Increasing Speed via Stride Length?

#1
I'm a 47 year-old male who only began seriously running at the start of 2020. I am currently averaging around 50 miles a week and earlier this week, I did a 10k time trial during one of my runs just to see how I would do.

My time was 48:17, which seemed to me like a decent enough time that leaves a lot of room for improvement.

While looking at the stats for this run provided by my Garmin Forerunner 45, I found that my cadence was around 190 and my stride length was around 1.1 meters.

When my time trial was over, I sort of felt like my time had been largely determined mainly by the limits regarding how fast I can physically run and not really by endurance, by which I mean that if I was physically capable of running faster, I felt like I would have been able to maintain the necessary endurance at that faster speed for the 10k trial.

Increasing my cadence would obviously help me run faster, but there is a limit to just how many steps I can take per minute, so it seems that lengthening my stride so that I am covering more ground with each step is going to be the key to improving my times.

From what I have read, Eliud Kipchoge has a stride length of about 1.9 meters and in watching videos of his sub-2-hour marathon, I noticed that he and his pacers all basically have similar stride lengths, despite the fact that the dozens of different pacers are of varying heights and sizes.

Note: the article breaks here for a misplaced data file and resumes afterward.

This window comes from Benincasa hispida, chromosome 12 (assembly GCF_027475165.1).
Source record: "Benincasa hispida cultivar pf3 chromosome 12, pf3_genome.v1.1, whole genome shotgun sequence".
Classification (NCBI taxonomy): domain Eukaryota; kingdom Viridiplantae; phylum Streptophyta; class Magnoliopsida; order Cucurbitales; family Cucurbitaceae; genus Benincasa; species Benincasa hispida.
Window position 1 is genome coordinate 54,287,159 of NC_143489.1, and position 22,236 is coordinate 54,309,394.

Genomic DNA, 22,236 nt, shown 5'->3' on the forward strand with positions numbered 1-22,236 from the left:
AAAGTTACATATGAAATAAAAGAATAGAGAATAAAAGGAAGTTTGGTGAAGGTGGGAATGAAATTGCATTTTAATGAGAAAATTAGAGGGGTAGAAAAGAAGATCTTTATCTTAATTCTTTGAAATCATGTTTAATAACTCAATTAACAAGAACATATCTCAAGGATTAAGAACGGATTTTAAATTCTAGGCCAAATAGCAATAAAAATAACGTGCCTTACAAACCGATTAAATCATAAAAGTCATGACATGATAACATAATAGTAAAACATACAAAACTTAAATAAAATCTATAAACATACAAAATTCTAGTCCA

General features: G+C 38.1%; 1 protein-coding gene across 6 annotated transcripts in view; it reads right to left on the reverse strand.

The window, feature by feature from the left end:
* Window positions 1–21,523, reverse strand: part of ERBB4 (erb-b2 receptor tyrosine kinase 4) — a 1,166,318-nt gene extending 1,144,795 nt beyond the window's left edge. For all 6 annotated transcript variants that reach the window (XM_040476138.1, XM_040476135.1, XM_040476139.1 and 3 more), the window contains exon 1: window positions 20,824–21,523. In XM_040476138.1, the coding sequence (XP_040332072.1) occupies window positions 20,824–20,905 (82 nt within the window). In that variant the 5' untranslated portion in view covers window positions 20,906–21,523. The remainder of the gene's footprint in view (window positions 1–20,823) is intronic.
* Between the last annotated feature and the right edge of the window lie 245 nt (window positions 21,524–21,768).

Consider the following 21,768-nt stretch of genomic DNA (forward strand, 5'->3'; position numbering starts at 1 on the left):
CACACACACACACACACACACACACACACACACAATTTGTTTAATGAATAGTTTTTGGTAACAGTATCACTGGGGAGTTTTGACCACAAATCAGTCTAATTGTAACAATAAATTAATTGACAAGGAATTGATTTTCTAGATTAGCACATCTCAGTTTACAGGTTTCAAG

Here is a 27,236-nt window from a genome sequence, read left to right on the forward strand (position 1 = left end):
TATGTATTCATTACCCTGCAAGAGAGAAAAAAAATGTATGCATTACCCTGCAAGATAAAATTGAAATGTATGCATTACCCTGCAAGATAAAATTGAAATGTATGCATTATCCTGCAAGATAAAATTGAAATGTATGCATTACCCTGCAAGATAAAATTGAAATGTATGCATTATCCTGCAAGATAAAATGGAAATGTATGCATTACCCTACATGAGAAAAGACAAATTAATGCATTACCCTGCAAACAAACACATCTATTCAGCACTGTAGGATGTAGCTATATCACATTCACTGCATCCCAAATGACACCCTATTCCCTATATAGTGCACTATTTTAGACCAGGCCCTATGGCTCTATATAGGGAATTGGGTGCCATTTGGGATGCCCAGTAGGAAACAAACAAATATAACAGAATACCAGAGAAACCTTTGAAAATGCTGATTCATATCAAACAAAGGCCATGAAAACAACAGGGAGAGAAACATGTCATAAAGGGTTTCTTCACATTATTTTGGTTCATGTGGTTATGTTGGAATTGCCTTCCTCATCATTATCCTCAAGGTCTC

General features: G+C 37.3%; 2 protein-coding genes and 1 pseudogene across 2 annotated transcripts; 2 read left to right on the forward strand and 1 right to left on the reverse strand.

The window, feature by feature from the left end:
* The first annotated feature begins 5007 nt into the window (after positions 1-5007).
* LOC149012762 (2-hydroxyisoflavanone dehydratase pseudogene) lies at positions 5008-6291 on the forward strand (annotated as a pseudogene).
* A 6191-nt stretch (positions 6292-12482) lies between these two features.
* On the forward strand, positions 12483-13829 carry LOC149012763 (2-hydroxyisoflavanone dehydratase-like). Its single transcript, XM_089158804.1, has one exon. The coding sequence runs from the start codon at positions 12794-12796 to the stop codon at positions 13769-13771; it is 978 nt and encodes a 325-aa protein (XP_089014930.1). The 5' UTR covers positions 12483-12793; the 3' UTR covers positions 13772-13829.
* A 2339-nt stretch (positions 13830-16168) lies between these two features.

Now, I have no delusions about being able to run like Kipchoge, but watching him has made me realize that a longer stride length is going to be an important component of increasing my own running speed.

At the moment, I certainly do not feel very smooth or graceful when I run at my 5k/10k paces, but I am hoping that will improve with practice and experience.

I have started to incorporate speed work into my weekly running, but was wondering if there are specific stride-lengthening drills or techniques that I should focus on, or if simply running faster during my speed workouts will itself eventually result in a longer stride length as I become more comfortable and fluid at faster speeds?
 
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#2
The speed work is really what you need, especially because of what you said about feeling like your mechanics were the limit. Run those reps the same way you want to race: be relaxed. Do 4-6 strides after every run at paces ranging from mile-10k depending on how you feel. 190 race cadence is pretty standard, so I wouldn’t worry about those specific biomechanics.